In this series of articles, written in collaboration with our partners at Galitt, we take an expert look at the state of the payments, including what banks can do to remain relevant.
To get started, we will consider how the method of consumer payment is changing, shifting from physical to digital, and what that means for incumbent players.
While much of the financial services industry has struggled since the outbreak of the pandemic, the payments market has remained, by and large, rather resilient. The use of digital payments has skyrocketed, encouraging a wave of new and increasingly innovative digital payments methods.
Indeed, it’s a market that’s been on the rise for some time, with global non-cash transactions surging by nearly 100 percent between 2014 and 2021, reaching a total of 840 billion transactions. And it’s a trend that’s set to continue. The global payments market was evaluated at $517.68 billion in 2021, and is expected to reach $735.39 billion in 2025, at a CAGR of 9.2 percent.
Clearly, payments are buoyant with possibility and opportunity. And yet, many incumbents such as banks are still struggling to maximize on this burgeoning market. These organizations will need to adjust and react quickly. Otherwise, they could find themselves left by the wayside.
A move away from traditional payment methods
The use of cash for making transactions has been on a steady decline for some time. Even before the pandemic in 2019, paper currency was used in just 26 percent of consumer payments, down from 40 percent in 2012. And, of course, that number continued to plunge during 2020 and 2021, due to the sanitary measures taken as a result of COVID-19.
It’s unlikely that physical cash will see a great revival, regardless of when and to what extent the pandemic ends. It’s anticipated that in the coming years, cash will lose a further 38 percent of market share, reaching just 12.7 percent of global Point-of-Sales (PoS) volume by 2024.
The global decline in cash, however, has not led to a decline in spending. E-commerce has been growing continuously for the last five years. In 2020, $4.6 billion was posted in transactions, a 19 percent increase on 2019.
So while paper currency has been left in the ATMs, digital wallets and bank transfers have been on the rise. In fact, it’s projected that non-cash transactions will reach 1.1 trillion by 2023.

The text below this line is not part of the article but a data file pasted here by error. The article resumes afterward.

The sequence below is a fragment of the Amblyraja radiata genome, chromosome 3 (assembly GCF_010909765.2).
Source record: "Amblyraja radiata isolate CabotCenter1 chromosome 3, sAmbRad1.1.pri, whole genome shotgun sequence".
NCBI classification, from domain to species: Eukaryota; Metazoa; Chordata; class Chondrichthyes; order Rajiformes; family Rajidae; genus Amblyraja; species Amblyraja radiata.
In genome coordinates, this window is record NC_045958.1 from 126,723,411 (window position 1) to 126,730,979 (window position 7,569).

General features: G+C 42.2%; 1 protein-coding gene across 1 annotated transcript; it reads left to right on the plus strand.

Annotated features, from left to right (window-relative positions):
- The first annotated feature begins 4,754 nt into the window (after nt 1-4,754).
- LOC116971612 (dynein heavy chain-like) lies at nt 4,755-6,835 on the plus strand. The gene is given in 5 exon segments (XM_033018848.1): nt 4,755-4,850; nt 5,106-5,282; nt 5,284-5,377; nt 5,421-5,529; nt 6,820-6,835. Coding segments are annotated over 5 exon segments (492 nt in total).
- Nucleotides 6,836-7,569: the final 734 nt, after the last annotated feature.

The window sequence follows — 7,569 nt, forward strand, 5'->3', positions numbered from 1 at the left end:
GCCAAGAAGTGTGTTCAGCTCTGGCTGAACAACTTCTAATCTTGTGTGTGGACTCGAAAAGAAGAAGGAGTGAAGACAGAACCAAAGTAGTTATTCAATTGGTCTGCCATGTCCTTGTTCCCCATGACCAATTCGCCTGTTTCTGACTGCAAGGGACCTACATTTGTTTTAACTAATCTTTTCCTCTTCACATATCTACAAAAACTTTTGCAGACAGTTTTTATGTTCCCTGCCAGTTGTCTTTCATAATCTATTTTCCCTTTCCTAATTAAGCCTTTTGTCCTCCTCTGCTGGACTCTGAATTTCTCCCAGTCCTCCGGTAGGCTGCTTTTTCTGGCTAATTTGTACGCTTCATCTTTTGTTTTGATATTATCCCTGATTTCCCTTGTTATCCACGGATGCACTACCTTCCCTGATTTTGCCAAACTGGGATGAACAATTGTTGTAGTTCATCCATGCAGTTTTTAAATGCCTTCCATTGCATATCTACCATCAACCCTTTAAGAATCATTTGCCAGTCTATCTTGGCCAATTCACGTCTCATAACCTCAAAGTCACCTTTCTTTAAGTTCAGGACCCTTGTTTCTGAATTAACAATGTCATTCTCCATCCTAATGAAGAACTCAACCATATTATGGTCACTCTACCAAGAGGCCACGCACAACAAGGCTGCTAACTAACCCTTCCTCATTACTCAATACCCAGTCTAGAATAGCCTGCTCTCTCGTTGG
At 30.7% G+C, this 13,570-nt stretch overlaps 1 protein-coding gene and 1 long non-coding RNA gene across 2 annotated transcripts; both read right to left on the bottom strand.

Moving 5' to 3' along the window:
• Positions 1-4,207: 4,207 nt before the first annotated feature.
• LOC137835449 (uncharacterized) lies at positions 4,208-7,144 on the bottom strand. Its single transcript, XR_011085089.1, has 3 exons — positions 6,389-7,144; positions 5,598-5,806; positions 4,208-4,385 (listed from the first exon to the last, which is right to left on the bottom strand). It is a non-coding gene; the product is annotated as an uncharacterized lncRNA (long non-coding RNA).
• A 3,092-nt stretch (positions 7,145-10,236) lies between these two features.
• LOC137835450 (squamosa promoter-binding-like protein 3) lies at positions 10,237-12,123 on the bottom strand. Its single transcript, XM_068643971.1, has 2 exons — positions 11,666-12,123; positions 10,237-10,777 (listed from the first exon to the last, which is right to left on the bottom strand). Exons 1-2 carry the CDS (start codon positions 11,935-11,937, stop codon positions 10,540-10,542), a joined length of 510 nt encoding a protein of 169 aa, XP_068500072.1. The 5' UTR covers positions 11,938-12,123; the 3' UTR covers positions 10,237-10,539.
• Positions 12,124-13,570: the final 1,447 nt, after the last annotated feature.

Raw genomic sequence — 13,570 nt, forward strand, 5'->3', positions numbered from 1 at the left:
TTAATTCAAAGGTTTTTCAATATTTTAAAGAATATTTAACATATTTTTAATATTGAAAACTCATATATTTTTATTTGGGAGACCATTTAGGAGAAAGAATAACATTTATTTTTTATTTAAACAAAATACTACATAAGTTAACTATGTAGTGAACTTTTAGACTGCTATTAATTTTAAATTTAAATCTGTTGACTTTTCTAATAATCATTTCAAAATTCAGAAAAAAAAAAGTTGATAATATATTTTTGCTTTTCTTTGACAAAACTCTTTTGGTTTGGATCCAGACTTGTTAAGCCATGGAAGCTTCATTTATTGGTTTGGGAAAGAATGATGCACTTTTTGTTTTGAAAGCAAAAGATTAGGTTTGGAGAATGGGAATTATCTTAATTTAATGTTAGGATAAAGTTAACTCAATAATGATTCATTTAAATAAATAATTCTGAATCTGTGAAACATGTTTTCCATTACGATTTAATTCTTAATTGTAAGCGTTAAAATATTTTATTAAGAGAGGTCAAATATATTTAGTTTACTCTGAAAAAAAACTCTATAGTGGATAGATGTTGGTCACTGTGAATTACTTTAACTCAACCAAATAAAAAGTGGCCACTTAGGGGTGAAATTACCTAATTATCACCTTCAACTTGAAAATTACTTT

Which payment methods are popular and where?
The fastest-rising trend in payments method is the digital wallet, accounting for 44.5 percent of e-commerce transactions in 2020, an increase of 6.5 percent from 2019. This includes the growth of the mobile wallet industry, as consumers increasingly turn to on-the-go payment methods such as Apple Pay or Google, a trend being particularly driven by consumers in Asia and North America.
Around the world, Chinese consumers are the biggest users of digital wallets, which account for 72.1 percent of online purchases in the country; while in the United States, digital wallets now account for 29.8 percent of online transactions, an increase of 23.7 percent on 2019.
This widespread uptake of e-wallet transactions is expected to negatively impact the use of credit cards, bank transfers and cash on delivery. By 2024, it is anticipated that digital wallets will account for 51.7 percent of e-payment volume, with credit and debit cards falling to 20.8 percent and 12 percent respectively.
Banks lagging behind
It probably comes as no surprise that fintechs and digital-only banks are thriving among these new and upcoming payment methods, while their incumbent competitors are struggling. The younger, more tech-savvy enterprises often have the agility and in-house digital expertise to incorporate the latest solutions into their customer-facing offers; whereas larger banks and financial institutions – often hampered by legacy systems and regulation – can find it difficult to keep up.
According to one analysis, the valuation of fintech firms in the payments sector grew at an annual compound rate of 27 percent between 2016 and 2020, while banks’ market capitalizations declined by 1 percent.
With interest rates at historically low levels, widespread credit card losses and the pressures of regulation and competition, banks should perhaps look to rethink their current payments models if they are to stand any chance of bridging the gap.
Such an evolution would require a fundamental rethink of banks’ approach to payments in the digital age in order to create compelling and beneficial payment structures for consumers.
In the next instalment of this series, we’ll take a closer look at who exactly the incumbent players are competing with, why those new entrants seem to have the edge and what exactly traditional banks and financial institutions can do to keep up.